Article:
According to Brockert, this style of pizza has roots in Philadelphia, which he learned about from some of his Philly-born employees. The name is exactly what it is: their cheese pizza, with its toppings, flipped, with a three-cheese blend serving as its base, then topped thoroughly with tomato sauce, sprinkled with flaky sea salt, and Sicilian oregano. The thin layer of cooked cheese underneath the sauce forms a buffer between the sauce and the pizza crust, making for a uniquely excellent texture that many West coasters, such as yours, truly haven’t experienced before visiting LaSorted’s.

Another standout is the sausage and pepper pie. It’s topped with their housemade sausage mixed with roasted green peppers and onions and then drizzled with spicy tomato Arrabbiata sauce and Calabrian chili oil. This is the pizza version of a sausage and pepper sandwich from an Italian deli.

Think about how a producer takes a snippet of a song and creates a new song based on it. Brocket accomplishes something similar with his pizza—it’s both specifically Los Angeles and distinctly his own.

Location: 2847 Sunset Blvd., Los Angeles
Hours: Daily, 11 a.m. to 9 p.m.

Quarantine Pizza Co: Eastside pop-up

If you’ve ever visited Smorgasburg LA, there’s a good chance you’ve encountered Quarantine Pizza Co., a pizza pop-up run by Brandon and Carolina Conaway. Like many kids who grew up in Southern California, they draw from various influences, both from their respective cultural backgrounds and a slew of others that they’ve picked up along the way.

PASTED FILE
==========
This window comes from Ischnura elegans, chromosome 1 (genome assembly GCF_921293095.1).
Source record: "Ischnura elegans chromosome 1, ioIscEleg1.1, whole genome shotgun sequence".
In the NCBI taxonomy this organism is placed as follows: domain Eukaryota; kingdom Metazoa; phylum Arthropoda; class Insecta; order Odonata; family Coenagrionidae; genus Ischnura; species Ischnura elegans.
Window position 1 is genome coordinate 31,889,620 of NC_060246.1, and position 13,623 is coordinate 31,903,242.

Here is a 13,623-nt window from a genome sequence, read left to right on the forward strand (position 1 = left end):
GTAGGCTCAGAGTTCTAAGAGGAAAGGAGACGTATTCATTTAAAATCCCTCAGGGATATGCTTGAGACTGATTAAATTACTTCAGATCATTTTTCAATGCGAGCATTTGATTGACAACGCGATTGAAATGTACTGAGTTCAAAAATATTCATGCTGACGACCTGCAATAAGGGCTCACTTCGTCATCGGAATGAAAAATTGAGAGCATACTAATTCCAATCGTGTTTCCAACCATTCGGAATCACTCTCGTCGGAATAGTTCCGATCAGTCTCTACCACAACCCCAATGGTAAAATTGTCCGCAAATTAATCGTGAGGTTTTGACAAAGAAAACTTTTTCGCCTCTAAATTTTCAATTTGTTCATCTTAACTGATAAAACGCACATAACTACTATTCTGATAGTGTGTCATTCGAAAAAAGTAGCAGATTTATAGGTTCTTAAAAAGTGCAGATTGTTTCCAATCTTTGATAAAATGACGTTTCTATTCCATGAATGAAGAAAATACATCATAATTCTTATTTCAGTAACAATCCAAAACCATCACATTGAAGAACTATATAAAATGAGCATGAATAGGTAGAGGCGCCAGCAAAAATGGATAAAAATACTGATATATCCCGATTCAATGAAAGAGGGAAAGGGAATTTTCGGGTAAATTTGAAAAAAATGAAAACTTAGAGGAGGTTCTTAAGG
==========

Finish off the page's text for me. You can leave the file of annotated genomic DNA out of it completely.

Brandon is Asian (Chinese and Vietnamese) and white. Carolina is Latina (Mexican and Colombian). Both grew up in Orange County, where they met before moving to Los Angeles for college.

A man and woman with light brown skin stand with their bodies facing to one side. The man stands in the front wearing a tie-dyed white t-shirt with a large logo in the center and black shorts and black sunglasses. The woman has dark curly hair tied up in a bun with an orange headband and white sunglasses. She's wearing a black T-shirt with short sleeves. They are standing in an outdoor setting with an easy-up tent in the white background with a red checkered design and green letters.

Brandon and Carolina Conaway of Quarantine Pizza Co. draw from their diverse background to create fun and inventive pizzas at their pop up.


Robert Haleblian


Courtesy Quarantine Pizza Co.


Brandon worked in Italian restaurants, and Carolina has a background in set design for television and film. The couple has been experimenting with sourdough starters since 2015, which they would trade with friends. When the pandemic hit, they started selling pizzas out of their backyard in Highland Park (you may sense a theme here), which is how they came up with the name Quarantine.